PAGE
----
What is freedom of speech? What is terrorism? What is the truth? What’s a civilised person?
I would like to examine an old habit that we almost never question: the relevance of the question “what is..?” In fact, it’s Western metaphysics that have taught us to ask the question of essence in the form of “what is..?” And if we’ve been unconsciously taking this question for a given, we mostly owe it to Plato and Socrates. Because the question “what is..?” implies a very particular way of thinking that is omnipresent in Plato’s dialogues – in which the main protagonist Socrates vehemently rejects any other forms of question. For instance, in Plato’s dialogue Hippias Major, when Socrates asks the question “what is beauty?” and that the sophist Hippias answers by citing examples of things “which are beautiful,” and examples of people “who are beautiful,” we witness a major moment in the history of thought because the political repercussions of such a misunderstanding are substantial. First of all, because the assumed superiority of Socrates in these dialogues is more than suspicious. His method never seems successful: the question is never resolved and most of these platonic dialogues are destined to nowhere. It would be of course stupid to give examples of things which are beautiful and of people who are beautiful when asked what is beauty? because the question aims at finding a necessary essence, an unchangeable substance, the thing itself, and not an example of things or people that contain a sample of that substance as a participative quality. But let us make no amalgams here: the sophist Hippas is not an idiot or a child who’s incapable of getting the nuance between the two questions and who simply answers by which/who when asked what. No. It’s more likely that Hippias thought that the question which/who? was a far better question, one that was more capable of finding the essence. To ask which/who is beautiful instead of what is beauty is not a coincidence: it’s the result of an elaborate method that excludes the existence of a common essence and that leads us to the art of empiricism and pluralism. Meaning, to ask the question which/who is a dangerous thing because it directly leads to the political questions of the point of view: who decides? who sets the limit?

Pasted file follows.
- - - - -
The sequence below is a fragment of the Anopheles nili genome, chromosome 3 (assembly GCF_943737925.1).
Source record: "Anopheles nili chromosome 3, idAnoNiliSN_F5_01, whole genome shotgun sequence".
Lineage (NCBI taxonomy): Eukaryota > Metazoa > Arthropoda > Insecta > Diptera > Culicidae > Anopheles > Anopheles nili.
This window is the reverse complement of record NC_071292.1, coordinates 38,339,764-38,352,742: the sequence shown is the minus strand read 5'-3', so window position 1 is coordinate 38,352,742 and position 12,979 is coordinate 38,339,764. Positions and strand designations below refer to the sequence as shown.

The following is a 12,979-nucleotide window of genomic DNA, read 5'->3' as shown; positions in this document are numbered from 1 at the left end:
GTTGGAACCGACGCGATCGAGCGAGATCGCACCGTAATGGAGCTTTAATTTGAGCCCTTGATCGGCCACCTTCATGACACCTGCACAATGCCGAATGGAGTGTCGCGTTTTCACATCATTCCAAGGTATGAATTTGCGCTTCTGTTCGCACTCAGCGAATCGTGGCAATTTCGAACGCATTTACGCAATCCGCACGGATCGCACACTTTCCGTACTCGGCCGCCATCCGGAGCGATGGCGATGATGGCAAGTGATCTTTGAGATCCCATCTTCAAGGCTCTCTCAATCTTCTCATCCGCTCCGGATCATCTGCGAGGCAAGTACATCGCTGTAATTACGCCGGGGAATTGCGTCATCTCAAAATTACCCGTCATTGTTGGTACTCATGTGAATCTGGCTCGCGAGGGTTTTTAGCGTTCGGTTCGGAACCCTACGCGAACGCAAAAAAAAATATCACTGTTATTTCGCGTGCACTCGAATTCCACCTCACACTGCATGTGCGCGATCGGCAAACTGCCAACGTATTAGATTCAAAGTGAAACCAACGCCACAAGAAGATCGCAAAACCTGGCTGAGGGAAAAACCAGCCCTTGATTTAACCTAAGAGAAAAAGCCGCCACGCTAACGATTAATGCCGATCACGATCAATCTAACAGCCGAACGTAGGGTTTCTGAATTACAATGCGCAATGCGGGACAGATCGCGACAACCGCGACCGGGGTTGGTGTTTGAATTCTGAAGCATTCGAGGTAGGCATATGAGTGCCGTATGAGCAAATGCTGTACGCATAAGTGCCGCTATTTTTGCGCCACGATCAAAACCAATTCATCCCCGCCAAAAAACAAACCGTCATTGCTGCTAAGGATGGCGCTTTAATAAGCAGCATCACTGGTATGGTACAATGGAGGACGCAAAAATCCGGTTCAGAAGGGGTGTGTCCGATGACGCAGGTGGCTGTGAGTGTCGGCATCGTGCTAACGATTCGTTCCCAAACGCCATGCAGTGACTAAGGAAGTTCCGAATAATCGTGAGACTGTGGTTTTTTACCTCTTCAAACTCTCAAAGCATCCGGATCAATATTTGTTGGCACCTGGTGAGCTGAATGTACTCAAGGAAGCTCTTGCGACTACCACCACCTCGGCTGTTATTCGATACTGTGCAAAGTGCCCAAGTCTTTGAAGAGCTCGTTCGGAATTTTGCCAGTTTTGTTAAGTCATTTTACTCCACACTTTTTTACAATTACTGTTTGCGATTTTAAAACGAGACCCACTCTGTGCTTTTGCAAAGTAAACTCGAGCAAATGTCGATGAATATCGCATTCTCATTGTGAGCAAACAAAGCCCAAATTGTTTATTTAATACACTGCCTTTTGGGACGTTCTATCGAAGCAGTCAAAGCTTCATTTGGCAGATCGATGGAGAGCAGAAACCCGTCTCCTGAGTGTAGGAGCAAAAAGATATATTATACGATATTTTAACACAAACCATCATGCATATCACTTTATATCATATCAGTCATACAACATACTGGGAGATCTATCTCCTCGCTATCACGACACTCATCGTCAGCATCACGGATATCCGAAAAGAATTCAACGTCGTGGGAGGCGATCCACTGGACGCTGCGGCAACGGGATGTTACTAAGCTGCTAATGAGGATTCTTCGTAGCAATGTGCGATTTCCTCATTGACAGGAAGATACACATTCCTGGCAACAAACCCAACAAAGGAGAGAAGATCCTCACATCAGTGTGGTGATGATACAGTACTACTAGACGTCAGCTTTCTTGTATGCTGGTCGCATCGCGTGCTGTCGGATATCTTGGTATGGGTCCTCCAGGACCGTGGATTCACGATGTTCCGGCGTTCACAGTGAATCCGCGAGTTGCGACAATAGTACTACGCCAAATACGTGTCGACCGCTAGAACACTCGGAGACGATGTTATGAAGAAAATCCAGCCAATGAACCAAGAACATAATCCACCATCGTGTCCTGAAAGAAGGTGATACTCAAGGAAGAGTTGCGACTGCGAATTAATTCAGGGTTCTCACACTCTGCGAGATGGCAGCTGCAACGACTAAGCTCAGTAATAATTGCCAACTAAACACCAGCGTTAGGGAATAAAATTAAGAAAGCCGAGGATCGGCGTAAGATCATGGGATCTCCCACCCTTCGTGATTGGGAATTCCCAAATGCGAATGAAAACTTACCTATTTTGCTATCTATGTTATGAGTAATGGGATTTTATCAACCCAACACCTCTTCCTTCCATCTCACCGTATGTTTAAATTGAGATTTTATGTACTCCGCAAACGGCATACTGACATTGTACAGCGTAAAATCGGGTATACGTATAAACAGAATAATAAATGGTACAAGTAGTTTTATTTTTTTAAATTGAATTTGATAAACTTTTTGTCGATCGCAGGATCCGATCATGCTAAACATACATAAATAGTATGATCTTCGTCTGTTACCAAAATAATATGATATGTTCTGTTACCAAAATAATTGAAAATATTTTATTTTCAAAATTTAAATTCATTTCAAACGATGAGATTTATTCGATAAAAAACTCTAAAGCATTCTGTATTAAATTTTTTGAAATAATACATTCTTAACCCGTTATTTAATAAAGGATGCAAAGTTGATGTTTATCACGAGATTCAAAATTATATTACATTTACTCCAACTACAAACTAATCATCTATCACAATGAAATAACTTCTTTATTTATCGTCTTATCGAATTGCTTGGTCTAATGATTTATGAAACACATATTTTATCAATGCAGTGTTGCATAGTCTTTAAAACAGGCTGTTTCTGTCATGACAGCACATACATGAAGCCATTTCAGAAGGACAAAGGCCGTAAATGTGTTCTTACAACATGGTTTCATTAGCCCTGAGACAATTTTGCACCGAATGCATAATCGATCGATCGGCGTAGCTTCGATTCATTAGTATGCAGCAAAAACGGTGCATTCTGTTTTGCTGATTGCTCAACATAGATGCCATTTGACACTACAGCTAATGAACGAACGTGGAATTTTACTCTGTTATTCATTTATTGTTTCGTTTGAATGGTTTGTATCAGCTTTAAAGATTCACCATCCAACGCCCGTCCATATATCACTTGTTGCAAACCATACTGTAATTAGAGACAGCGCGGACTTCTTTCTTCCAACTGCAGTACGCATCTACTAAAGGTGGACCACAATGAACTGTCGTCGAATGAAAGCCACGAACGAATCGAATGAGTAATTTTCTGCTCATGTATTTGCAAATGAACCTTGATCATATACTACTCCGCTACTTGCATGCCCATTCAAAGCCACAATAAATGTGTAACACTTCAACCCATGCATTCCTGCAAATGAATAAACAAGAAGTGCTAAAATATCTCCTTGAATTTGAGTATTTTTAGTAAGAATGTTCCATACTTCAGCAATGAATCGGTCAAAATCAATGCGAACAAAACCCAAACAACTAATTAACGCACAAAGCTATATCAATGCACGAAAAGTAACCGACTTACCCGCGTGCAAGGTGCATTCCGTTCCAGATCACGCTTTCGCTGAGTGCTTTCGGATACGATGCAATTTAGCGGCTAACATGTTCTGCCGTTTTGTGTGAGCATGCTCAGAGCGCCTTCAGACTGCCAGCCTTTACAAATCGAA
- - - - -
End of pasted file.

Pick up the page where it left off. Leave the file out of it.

To become aware of this inevitability of empiricism and pluralism is to let go of our dogmatic belief in intangible and eternal essences. It’s to become aware that a single and unique definition of freedom is a lie. That a single and unique definition of terrorism is a lie. That a single and unique definition of truth is a lie. That there is no meaning, but a plurality of meanings that all fight for the right to be the (temporarily) most convincing one. That instead of asking the question: what is freedom of speech? – a question that no one has managed to answer once and for all, – we must ask a question that’s far more interesting, the question of the point of view, the question which/who: who is free to speak their mind? From France’s point of view, it seems, whoever wishes to mock Islam is free to speak their mind, however, those who wish to make fun of Zionism aren’t. From Saudi Arabi’s point of view, men are free to speak their mind, however, women aren’t. Who is a terrorist? From the United States’ point of view, it’s the muslim extremist of Al Qaeda. From Israel’s point of view, it’s the Hamas militant. From Palestine’s point of view, it’s the state of Israel. From the left-wing militants’ point of view, it’s the US politics. Who is civilised? From the Western civilisation’s point of view, it is of course the western model of civilisation that serves as a reference: anything else is barbaric. And so on.
Becoming aware that the Truth does not exist. That there is no unique and radical meaning given to us straight from heaven. That there is no chosen people. That there is no absolute truth that’s revealed to some and not to others. That absolutely nothing is a given. That there is no historical direction. That there is no progress. That there are no good guys and bad guys. That there is no right or wrong. That there is nothing else but interpretation. And that every interpretation is always conceived from a specific point of view. That our laws and definitions are always set from a specific point of view aimed at satisfying the interests of a specific category of people. It is only this type of awareness that allows for a real discussion to happen, and for solutions to be found: away from dogmatism, away from intellectual blindness, away from demagogy, away from populism, away from stupidity, away from exclusion, away from discrimination, away from hypocrisy. And most importantly, beyond any emotional blackmail and self-righteous slogans and campaigns that never do anything but perpetuate the problem.